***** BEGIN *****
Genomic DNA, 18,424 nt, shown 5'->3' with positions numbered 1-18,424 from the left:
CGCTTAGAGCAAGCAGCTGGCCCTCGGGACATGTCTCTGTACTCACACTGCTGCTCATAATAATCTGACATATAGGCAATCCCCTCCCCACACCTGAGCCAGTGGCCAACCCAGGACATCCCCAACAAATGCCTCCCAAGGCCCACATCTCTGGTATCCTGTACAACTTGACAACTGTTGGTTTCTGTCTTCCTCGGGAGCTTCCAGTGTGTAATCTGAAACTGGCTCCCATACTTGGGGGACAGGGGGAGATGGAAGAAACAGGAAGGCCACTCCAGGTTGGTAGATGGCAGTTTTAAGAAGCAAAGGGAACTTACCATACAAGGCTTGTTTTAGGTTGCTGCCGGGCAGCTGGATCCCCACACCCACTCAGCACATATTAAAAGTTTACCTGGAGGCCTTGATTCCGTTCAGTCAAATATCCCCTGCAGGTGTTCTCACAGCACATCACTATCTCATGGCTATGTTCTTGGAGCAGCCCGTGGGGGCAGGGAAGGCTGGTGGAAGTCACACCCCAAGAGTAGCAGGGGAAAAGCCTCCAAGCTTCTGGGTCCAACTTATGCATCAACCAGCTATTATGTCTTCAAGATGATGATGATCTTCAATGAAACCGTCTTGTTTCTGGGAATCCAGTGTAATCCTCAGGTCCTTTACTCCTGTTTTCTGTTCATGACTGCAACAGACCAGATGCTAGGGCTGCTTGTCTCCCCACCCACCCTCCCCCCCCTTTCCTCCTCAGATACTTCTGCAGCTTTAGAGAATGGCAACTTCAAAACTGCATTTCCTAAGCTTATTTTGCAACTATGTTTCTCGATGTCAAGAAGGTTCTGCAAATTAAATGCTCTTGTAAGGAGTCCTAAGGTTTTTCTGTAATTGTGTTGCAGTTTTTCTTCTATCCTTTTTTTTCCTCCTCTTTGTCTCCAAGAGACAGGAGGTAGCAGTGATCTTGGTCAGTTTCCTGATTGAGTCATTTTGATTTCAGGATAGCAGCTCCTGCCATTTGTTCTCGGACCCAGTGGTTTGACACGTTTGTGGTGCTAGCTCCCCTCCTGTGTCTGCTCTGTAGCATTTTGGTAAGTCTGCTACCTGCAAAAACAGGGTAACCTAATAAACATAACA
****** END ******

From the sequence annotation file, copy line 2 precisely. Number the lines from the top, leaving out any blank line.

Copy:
CGCTTAGAGCAAGCAGCTGGCCCTCGGGACATGTCTCTGTACTCACACTGCTGCTCATAATAATCTGACATATAGGCAATCCCCTCCCCACACCTGAGCCAGTGGCCAACCCAGGACATCCCCAACAAATGCCTCCCAAGGCCCACATCTCTGGTATCCTGTACAACTTGACAACTGTTGGTTTCTGTCTTCCTCGGGAGCTTCCAGTGTGTAATCTGAAACTGGCTCCCATACTTGGGGGACAGGGGGAGATGGAAGAAACAGGAAGGCCACTCCAGGTTGGTAGATGGCAGTTTTAAGAAGCAAAGGGAACTTACCATACAAGGCTTGTTTTAGGTTGCTGCCGGGCAGCTGGATCCCCACACCCACTCAGCACATATTAAAAGTTTACCTGGAGGCCTTGATTCCGTTCAGTCAAATATCCCCTGCAGGTGTTCTCACAGCACATCACTATCTCATGGCTATGTTCTTGGAGCAGCCCGTGGGGGCAGGGAAGGCTGGTGGAAGTCACACCCCAAGAGTAGCAGGGGAAAAGCCTCCAAGCTTCTGGGTCCAACTTATGCATCAACCAGCTATTATGTCTTCAAGATGATGATGATCTTCAATGAAACCGTCTTGTTTCTGGGAATCCAGTGTAATCCTCAGGTCCTTTACTCCTGTTTTCTGTTCATGACTGCAACAGACCAGATGCTAGGGCTGCTTGTCTCCCCACCCACCCTCCCCCCCCTTTCCTCCTCAGATACTTCTGCAGCTTTAGAGAATGGCAACTTCAAAACTGCATTTCCTAAGCTTATTTTGCAACTATGTTTCTCGATGTCAAGAAGGTTCTGCAAATTAAATGCTCTTGTAAGGAGTCCTAAGGTTTTTCTGTAATTGTGTTGCAGTTTTTCTTCTATCCTTTTTTTTCCTCCTCTTTGTCTCCAAGAGACAGGAGGTAGCAGTGATCTTGGTCAGTTTCCTGATTGAGTCATTTTGATTTCAGGATAGCAGCTCCTGCCATTTGTTCTCGGACCCAGTGGTTTGACACGTTTGTGGTGCTAGCTCCCCTCCTGTGTCTGCTCTGTAGCATTTTGGTAAGTCTGCTACCTGCAAAAACAGGGTAACCTAATAAACATAACA